within using ASCII keyword=value statements.  The first object is
    an ISIS history object [8] which describes the various steps of the
    generation process. The second object is a 2-D histogram of the tube.
    A third object is a 'sample spectrum qube': a 'stack' of six spectral
    plots, each an average over a selected area of the tube.  (These
    also appear on the hardcopy and digital 'masks'.)  The fourth and
    principal object is the actual NIMS spectral image tube.
    Spectral image tube structure follows PDS and ISIS 'qube' object
    standards.  The 'core' of the qube is a 3-dimensional array of 16-bit
    signed integers, arranged in band sequential order: sample, line and
    band.  (ISIS also supports 8-bit unsigned integers and 32-bit real
    values.)  The core of NIMS tubes in this dataset contains
    scaled 16-bit radiance values, the result of applying the NIMS
    calibration to 10-bit raw data numbers. The scaling parameters (offset
    and multiplier) for each band are stored in the label, as are the
    wavelengths and other band-dependent quantities.
    The core is followed by a set of backplanes, or 'extra' bands, made
    up mostly of 32-bit VAX floating point pixels.  The backplanes contain
    a number of geometric parameters, native time, projected line and
    sample and 0 to 10 'spectral index' bands, each a user-specified
    function of the data bands.  (The latter might be ratios of bands,
    or band depths.)  The geometric backplanes are latitude, longitude,
    incidence, emission and phase angle, slant distance and 'intercept
    altitude'.  Projected line and sample backplanes describe the
    position of each pixel had the data been actually projected on the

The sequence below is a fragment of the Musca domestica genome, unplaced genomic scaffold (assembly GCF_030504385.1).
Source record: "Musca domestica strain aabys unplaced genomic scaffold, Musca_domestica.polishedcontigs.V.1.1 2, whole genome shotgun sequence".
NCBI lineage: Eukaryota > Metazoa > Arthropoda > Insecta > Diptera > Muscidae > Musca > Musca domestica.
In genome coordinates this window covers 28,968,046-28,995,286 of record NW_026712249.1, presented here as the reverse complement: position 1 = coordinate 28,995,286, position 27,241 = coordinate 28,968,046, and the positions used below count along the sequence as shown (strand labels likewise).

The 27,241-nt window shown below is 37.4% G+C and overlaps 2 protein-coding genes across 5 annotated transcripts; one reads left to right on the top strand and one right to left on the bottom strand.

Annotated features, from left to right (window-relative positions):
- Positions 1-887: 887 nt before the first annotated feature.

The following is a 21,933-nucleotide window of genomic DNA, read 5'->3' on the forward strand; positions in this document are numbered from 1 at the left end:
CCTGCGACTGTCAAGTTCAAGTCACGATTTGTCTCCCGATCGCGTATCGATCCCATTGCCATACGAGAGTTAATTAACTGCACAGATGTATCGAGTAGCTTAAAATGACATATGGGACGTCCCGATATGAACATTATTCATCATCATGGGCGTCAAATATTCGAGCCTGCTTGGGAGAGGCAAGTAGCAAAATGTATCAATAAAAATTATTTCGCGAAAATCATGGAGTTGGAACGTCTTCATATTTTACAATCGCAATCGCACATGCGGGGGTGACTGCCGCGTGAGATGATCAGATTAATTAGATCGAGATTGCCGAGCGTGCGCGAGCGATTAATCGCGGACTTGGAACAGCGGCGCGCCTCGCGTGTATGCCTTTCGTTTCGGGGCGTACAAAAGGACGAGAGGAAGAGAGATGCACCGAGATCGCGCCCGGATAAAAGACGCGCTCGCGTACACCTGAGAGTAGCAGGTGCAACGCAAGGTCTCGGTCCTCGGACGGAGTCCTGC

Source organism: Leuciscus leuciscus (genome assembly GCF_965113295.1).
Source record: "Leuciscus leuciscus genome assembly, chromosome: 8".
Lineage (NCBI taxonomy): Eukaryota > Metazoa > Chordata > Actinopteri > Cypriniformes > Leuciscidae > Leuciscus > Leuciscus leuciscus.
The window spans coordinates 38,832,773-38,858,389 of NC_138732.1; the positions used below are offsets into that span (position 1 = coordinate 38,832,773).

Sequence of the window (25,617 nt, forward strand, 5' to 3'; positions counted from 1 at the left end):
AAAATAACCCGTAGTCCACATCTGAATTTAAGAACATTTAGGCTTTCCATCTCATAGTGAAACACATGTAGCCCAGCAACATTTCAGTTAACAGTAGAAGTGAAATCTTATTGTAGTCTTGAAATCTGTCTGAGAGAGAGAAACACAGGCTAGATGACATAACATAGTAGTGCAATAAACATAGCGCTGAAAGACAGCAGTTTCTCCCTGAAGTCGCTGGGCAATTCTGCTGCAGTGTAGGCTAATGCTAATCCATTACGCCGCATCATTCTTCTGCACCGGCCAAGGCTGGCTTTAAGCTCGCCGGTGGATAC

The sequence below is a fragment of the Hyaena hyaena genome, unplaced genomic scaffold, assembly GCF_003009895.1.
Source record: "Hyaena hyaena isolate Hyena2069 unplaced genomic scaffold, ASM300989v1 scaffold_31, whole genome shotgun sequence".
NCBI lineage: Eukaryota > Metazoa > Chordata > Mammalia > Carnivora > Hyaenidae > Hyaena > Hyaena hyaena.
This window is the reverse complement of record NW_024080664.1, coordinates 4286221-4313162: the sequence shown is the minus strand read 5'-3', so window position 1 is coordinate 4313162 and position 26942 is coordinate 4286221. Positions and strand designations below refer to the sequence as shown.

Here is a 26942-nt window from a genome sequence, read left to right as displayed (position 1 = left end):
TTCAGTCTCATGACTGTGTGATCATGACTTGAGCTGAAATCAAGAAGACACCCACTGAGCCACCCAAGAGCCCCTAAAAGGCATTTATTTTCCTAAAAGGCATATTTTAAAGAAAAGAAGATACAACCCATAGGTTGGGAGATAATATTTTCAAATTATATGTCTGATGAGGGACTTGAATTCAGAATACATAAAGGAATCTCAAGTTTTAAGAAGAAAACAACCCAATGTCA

target, which, in a tube, it has not.  Due to the way NIMS acquires
    spectra, there are multiple backplanes of each of latitude, longitude,
    projected line and projected sample, one for each grating position
    (up to 24) in the instrument mode.  (See NOTEs in the tube label
    for details.)
  Ancillary Data
    A Postscript-format Guide to the planned observations, including
    footprint plots on the target, instrument parameters, etc. is included
    in the data set, as are tables of parameters for each observation.
    Most of these parameters are also present in the tube labels.
    A late version of the NIMS instrument paper (CARLSONETAL1992) is also
    Calibration files, spike files and SPICE files (spacecraft positions,
    planetary positions and constants, processed pointing geometry,
    spacecraft clock versus universal time, etc.) were used in generating
    the tubes from EDRs but are not included in this dataset.  But much
    of the geometric information, transformed into 'images', is
    present as backplanes of the tube.
    NIMS tubes were designed to be accessed by the ISIS system,
    which includes extensive software for generating, manipulating,
    analyzing and displaying them.  ISIS exists in VMS and Unix versions,
    which must be obtained independently, as described in the documentation
    of this data set.
    But simple software for displaying bands, backplanes and spectra of
    tubes will be available by soon as an enhancement to the NASAview image
    display program, under development by PDS.  It will be included with
    later versions of this data set.
    The NIMS tubes and 'mask' images are archived on CD-ROM for
    delivery to the Planetary Data System (PDS).  Formats are based
    on standards for such products established by PDS.
DATA_SET_RELEASE_DATE 1996-01-19T00:00:00.000Z
START_TIME 1990-11-26T04:57:00.000Z
STOP_TIME 1992-12-11T06:12:00.000Z
MISSION_START_DATE 1977-10-01T12:00:00.000Z
MISSION_STOP_DATE 2003-09-21T12:00:00.000Z
PRODUCER_FULL_NAME Dr. Robert W. Carlson
  • Imaging Planetary Image Atlas
  • Imaging Online Data Volumes (JPL)
  • Imaging Online Data Volumes (USGS)